During the warm months of spring and summer, firewood is probably the last thing on your mind. However, how your store your firewood during the “off season” can have a big impact on whether or not it will be ready to burn in the fall.


Tips for storing firewood in the spring and summerclose up of firewood stacked

The following five storage tips will make sure all of your firewood is ready for the fall.

  • Store it outside: Small amounts of firewood should only be brought inside immediately before use. This means that during the spring and summer all wood should be kept outside. Keeping wood outside during warm weather helps any residual moisture in the wood evaporate, leaving you with highly seasoned firewood in the fall. Likewise, storing wood inside can give dormant insects in the wood access to your home.
  • Find the right location: To avoid moving your woodpile twice a year, place wood in an area that is both out of the way for the summer and convenient for the winter. The ideal wood storage location is close enough to the house to walk to during cold weather, but not so close that the wood presents a fire hazard to the home.
  •  Elevate the wood: Even during the summer, wood should never be stacked directly on the ground. Stacking wood on the ground can allow groundwater from rain to soak up and into the wood. Likewise, on the ground a woodpile is more likely to become home to vermin such as snakes, mice, and insects; when elevated, these unwelcome guests are less likely to get into the wood stack.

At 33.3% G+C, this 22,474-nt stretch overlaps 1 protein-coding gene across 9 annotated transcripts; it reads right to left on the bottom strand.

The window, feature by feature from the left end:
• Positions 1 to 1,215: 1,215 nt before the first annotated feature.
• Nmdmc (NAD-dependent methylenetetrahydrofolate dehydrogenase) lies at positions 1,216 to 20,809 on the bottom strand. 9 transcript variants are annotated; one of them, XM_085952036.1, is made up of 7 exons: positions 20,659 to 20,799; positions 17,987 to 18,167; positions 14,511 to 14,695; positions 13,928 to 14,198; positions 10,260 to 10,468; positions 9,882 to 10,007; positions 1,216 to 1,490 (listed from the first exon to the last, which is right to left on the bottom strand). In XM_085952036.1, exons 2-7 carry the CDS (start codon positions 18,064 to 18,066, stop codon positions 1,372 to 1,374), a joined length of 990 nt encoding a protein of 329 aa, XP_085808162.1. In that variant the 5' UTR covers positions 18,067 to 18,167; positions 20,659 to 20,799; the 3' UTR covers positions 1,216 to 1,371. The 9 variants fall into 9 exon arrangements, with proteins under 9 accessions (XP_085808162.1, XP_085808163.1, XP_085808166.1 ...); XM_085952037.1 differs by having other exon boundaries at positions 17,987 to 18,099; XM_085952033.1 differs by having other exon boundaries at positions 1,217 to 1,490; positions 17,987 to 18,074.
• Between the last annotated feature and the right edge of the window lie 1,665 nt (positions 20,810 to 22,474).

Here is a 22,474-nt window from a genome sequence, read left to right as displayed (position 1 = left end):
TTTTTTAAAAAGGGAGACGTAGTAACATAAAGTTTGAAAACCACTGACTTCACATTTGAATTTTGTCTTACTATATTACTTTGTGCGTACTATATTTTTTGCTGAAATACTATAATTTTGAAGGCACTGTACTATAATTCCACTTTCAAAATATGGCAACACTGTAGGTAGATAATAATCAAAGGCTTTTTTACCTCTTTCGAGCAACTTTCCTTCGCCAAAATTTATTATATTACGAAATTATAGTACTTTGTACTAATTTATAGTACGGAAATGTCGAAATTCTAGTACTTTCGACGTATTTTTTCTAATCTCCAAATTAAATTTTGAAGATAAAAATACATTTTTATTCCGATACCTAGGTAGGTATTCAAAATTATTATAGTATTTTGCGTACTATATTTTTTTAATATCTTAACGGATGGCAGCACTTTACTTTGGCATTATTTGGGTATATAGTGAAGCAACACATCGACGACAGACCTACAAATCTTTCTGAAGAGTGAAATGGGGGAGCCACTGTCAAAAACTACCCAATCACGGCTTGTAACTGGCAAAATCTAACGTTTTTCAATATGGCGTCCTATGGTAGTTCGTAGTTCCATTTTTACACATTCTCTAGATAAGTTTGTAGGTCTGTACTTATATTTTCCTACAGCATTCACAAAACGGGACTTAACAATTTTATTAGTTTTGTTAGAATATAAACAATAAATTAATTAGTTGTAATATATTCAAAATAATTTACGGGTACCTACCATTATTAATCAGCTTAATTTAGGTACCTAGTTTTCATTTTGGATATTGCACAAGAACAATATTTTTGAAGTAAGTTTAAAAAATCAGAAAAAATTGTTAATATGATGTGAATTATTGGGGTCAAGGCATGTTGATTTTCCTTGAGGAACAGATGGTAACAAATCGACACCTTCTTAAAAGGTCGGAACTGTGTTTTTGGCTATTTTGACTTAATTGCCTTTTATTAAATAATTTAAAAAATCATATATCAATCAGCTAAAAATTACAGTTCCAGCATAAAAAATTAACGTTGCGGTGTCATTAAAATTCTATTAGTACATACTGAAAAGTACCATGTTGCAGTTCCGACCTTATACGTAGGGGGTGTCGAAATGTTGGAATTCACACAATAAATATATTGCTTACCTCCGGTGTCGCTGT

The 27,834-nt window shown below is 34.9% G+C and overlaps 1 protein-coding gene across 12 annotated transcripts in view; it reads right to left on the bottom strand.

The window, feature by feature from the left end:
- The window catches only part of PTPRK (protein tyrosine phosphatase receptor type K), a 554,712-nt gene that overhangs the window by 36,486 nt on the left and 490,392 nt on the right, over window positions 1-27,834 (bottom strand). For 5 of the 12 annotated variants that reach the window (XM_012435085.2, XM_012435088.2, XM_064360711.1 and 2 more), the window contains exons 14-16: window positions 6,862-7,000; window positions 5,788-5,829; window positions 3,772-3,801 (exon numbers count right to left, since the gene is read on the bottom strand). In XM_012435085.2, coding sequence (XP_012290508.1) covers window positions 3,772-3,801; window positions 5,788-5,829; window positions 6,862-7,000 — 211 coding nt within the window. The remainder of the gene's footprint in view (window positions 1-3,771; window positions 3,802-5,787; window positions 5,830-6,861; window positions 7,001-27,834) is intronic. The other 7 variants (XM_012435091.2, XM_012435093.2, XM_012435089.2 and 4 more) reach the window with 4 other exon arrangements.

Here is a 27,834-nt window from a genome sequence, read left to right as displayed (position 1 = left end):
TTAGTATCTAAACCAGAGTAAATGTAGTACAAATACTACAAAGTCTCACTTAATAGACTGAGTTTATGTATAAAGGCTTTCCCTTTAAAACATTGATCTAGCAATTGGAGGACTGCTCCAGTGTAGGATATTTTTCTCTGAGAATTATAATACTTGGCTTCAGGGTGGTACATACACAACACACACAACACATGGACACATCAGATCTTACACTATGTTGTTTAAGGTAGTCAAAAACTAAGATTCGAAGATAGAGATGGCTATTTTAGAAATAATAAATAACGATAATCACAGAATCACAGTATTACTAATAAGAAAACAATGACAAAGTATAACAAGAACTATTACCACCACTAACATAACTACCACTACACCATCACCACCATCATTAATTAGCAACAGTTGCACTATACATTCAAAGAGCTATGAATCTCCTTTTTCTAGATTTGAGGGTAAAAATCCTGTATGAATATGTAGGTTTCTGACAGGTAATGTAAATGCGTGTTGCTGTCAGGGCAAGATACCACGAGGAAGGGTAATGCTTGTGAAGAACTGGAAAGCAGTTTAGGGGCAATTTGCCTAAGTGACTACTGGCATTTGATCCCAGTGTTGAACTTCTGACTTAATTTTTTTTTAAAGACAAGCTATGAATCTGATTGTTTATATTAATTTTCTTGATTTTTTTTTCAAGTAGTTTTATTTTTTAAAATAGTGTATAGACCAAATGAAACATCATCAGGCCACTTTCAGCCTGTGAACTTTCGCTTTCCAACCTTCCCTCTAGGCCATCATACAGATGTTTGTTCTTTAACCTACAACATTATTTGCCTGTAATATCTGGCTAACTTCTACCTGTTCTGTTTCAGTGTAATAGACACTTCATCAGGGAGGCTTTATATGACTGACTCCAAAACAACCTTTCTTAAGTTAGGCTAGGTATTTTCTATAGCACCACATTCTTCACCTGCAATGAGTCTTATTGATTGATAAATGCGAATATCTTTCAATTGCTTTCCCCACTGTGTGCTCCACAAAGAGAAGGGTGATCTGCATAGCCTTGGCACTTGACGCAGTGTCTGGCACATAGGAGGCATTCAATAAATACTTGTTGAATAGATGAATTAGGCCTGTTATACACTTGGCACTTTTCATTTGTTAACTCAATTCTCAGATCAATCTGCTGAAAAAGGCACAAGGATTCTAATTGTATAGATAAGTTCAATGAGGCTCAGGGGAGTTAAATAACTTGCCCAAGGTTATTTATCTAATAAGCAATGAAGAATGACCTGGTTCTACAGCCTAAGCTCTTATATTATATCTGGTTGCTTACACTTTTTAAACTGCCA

• Cover the pile: April showers can also affect your woodpile. Keep the top of the pile covered to prevent water from over saturating or soaking into the wood. However, the sides of the wood stack should always be left open. Doing this allows air to freely flow through the pile, furthering the seasoning process and helping any rain water in the pile to evaporate.
  •  Stack wood for airflow: Wood should be uniformly stacked in order to maximize airflow through the pile. Likewise, the woodpile should be placed in an area where it will have access to air circulation; garages, sheds, and other enclosed spaces block this type of air circulation.

Buying the right firewood

How you store your wood is important, but the kind of wood you buy can have an equally big impact on the quality of your fires this winter. While many homeowners prefer to buy wood that has already been seasoned, buying firewood in the spring allows it to season – or have the moisture removed by an exposure to sunlight, wind, and air – during the spring and summer and be ready to burn by fall.

You may not use your fireplace during the spring and summer, but how you store your firewood during these months can have an impact on the quality of your wood in the fall. If you have questions about the right way to store your firewood so it’s ready for the fall, contact Pristine Sweeps today.